In that very moment, a light grey rabbit hopped onto the path before him freezing him mid-step. The rabbit turned to look at Skip. The forest seemed to quiet, and all attention was on these two creatures in the stream of time existing together. He could not seem to draw his gaze away from the rabbit; mystified by the amount of attention it now invested doing the same to him. In a high pitched voice the rabbit asked, “Why so worried, path maker?” Skip blinked and one nervous chuckle that sounded like a cough shook his torso in spasm.
“You look so worried. We have never seen you bearing the posture of fear with such intensity.”
Skip, positive that he was now insane, figured his fear of persecution for tolerance must have pushed his mind over the limits of constructing a rational design of his surroundings. Indulgence seemed dangerous, but he answered in spite of the impulse of caution. Skip professed, “I’ve a lot of fear right now, little rabbit.”
“That is terrible, path maker. I believe you will choose wisely. You make good paths, path maker,” it said with a tone of simple understanding. The rabbit gingerly bounded within a few yards of Skip.
“You saved us when we were young, so we think you can choose rightly.”
“How did I save you?”
“When we were young, my litter reached the age when the nest was no longer large enough to contain such numbers of sprouting children. Our mother told us that we must learn the way of the forest around our nest so that we may expand the amount of feeding and sleeping places. She explained that children grow larger more quickly than seasons of the year can change, so the family must do this or suffer great losses. We listened like good children and began adventuring and playing under all the new trees we found. We ran and jumped from every new stone and rolled in the patches of grass where the beams of light find the forest floor. This time of childhood brought unmatched joy in the litter’s life. We share no greater memory of the past. After many days of jovial frolicking, our view of life would be changed by the nature of the forest forever.
“We were venturing far from the nest one very sunny day, frolicking like every other day. Then, one of us cried out with terror, “Hunter.” We all echoed the warning cry and then ran. We ran with our ears put back. This was a narrow eyed hunter that uses terrible claws extending from paws where they lie hidden under fur. They pounce on their prey in a great bite coupled with the extension of those claws. They can pierce fur in half-a-dozen spots, killing in a moment’s time. It seemed at least one of the litter was doomed when we luckily came across a clear place on the forest floor, clean to the bare earth. We each raced down the clear path. Without any obstacles to slow us we ran as fast as the wind blows before a storm. The diamond eye could not keep up at such speeds, so it quit the chase. Eventually we came to the end of the cleared path when we saw a great boulder of many colors and knew that we were safe at last.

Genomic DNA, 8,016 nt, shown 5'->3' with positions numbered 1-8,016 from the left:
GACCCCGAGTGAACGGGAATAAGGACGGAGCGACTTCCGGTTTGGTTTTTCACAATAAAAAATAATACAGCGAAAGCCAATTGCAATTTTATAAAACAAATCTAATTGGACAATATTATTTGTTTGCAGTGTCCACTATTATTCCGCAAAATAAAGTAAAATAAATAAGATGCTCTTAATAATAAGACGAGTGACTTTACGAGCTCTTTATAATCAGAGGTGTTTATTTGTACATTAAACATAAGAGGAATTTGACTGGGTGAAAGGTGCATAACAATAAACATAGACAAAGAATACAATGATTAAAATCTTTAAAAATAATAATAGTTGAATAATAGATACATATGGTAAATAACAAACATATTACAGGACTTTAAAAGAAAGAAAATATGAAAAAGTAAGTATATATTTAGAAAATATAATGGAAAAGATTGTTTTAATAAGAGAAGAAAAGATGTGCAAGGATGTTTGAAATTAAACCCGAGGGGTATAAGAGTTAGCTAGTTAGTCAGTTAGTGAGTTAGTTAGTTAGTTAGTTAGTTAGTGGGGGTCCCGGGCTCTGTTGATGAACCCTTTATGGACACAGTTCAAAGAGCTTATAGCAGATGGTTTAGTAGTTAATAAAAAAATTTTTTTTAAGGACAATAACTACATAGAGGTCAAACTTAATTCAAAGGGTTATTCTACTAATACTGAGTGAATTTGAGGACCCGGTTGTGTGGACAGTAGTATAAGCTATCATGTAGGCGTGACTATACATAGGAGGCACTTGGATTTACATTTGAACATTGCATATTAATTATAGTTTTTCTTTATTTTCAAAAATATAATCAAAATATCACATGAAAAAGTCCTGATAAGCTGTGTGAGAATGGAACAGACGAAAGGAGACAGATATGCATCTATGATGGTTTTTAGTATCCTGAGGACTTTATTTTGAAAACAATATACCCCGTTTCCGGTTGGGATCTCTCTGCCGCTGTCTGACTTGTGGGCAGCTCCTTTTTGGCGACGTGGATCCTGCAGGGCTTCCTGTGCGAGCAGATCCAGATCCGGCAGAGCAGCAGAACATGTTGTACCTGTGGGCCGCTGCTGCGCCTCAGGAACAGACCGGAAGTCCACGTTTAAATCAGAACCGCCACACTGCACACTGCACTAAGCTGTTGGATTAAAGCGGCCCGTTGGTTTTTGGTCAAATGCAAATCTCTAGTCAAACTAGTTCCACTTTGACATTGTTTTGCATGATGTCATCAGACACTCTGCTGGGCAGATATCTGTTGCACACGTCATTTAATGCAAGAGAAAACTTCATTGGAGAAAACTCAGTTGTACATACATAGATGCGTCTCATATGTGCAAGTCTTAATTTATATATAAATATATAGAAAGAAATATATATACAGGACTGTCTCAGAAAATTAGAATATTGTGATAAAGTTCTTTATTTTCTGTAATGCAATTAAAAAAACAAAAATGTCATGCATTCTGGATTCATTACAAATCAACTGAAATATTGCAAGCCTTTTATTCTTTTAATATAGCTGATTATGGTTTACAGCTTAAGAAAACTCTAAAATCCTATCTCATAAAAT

“We returned home to tell our mother of the dangerous adventure. She lamented that we were almost prey for a hunter, but rejoiced in the discovery of the clear path. The whole family has used the path for survival for many generations. We all have used the path often as we have grown into adults, with litters of our own, some of us. We show our children how to use the path to navigate the forest and use it for escape. It is a good path.”
“So you see, path maker, it saved us. Maybe you may make a path for escape as you did for my litter.”
Profundity struck Skip. He did not want to run, leaving his home behind. He did not possess much, but he enjoyed what he had gathered. The thought of abandoning that life seemed regrettable. He said to the rabbit, “So you think I should run from my hunter, even if it means finding a new home?”
“That is what all rabbits must do when the litter grows too large for the nest, or when hunters take over the land. It is the only strategy we use, and it has made rabbit families since the beginning.” The rabbit’s nose quit wiggling, as he reared up on his hind legs and asked, “Path maker, will your hunter catch you?”
“Yes, little bunny, they are the great hunters. They will catch me if I stay at my home.” Skip felt tears come to the corners of his eyes.
“You must run, path maker, do not let the hunter consume you. We would be so sad. You must run and find a new nest. Then you can keep making paths for future litters in far away forests.” With that the rabbit sped off into the under growth. Skip was left standing alone. He knew the little rabbit was right. He spun around and ran down the path towards his home. Once he had broken free of the forest into his back yard he paused. The back of his house had color all over it, and he realized this was the colored boulder. Skip decided right then and there he would find another place and create more paths. These walks were one of his great joys here. He would not make this the last of his homes, but he would free himself to make another. He readied his departure.
Skip had a blue Pinto. The hatchback burned a little oil but could get him around. He stuffed everything he could fit into his car. He tidied up the house a bit and left a note for whoever would enter the house next.
The Path Maker was here, but now escaped, with a new path to make.
He stuck the note to the refrigerator with some scotch tape, put the tape in his pocket, grabbed his keys, and headed for the Pinto. He stopped right before he climbed in and looked to the forest behind the house, “Thank you, little bunny,” he said aloud, and off he went.